|The Dreaded Basement|
Practice doesn’t happen in a vacuum. How well practice is supported within any group or organization—be it a basketball team, a school, or a multinational corporation—can determine whether people embrace it and eagerly take on new challenges or whether they resent practice and fail to engage in it. Great practice, then, is not merely a triumph of design and engineering, but a triumph of culture. ~Doug Lemov
Throughout my life, I've been a part of many different teams. Some great, some merely good, and others just darn ugly. (That last one involved some fellow pointe dancers and expanding spandex polka dots...) Although I've always tried to embody a leader regardless of my title, my role as a team leader has become formalized within the organizations where I work over the past three years.
It has been one of my primary goals to model, expect, and reward a culture of practice. At times, this has been difficult for me, but the rewards always exceeded my expectations.
Consider the time when I had to bail rising water out of the basement in my office. (Oh, the joys of being a tech director.) In short, things weren't going very smoothly. Two of my team members, seeing me covered in mud, helped me brainstorm a better solution. We tried their solution. It didn't work. We tried something else. It still didn't work. After 3 hours of general mayhem, we finally stumbled upon success. As we wolfed down some Pizza Hut in the parking lot following the experience, I said, "Hey, maybe we should practice that tomorrow. Then we'll be able to react really quickly next time." Although they were skeptical at first, they complied and we practiced the next day. Sure enough, when the next large rainstorm resulted in a flood, we were able to solve the problem in 15 minutes. Once my teammates saw the direct value of practice, they were hooked. Soon we were having weekly practice sessions for problems that arose routinely in our work.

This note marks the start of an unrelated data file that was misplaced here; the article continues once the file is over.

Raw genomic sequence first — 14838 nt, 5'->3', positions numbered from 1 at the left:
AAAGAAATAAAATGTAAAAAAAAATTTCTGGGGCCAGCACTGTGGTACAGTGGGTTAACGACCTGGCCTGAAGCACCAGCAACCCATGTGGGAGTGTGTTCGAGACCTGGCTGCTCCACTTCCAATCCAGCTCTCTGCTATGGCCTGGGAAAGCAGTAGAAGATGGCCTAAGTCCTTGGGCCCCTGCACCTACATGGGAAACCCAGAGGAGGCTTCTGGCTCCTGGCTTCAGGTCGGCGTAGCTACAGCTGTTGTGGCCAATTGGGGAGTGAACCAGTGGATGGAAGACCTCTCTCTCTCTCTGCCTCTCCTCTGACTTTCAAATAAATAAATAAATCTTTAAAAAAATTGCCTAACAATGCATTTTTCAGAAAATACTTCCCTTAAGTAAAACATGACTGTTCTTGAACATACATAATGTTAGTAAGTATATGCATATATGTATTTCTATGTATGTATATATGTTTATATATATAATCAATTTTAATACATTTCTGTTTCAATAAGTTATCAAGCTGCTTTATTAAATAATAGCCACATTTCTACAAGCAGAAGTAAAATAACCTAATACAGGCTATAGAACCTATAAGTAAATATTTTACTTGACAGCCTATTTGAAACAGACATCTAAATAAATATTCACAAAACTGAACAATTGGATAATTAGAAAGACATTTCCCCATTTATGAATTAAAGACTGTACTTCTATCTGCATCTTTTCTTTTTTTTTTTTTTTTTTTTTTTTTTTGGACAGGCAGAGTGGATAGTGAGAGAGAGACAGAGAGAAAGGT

Just last week I had the opportunity to practice with three teammates on my current project. (We are working together to coach teachers.) Although I have a formalized leadership role, everyone on our team is encouraged to observe each other and provide feedback. This really helps to flatten the organization as well as increase everyone's access to models and feedback. During a debrief session with one member, I practiced several exchanges to deescalate resistance. Not only did I learn about my teammate in the process, but I gained some critical skills myself!
A leader who values practice has to be willing to admit weakness and failure. However, that's not enough. A leader who values practice has to model strategic improvement by trying again...and again... and again. A culture of practice is essentially a culture of messy, dynamic learning.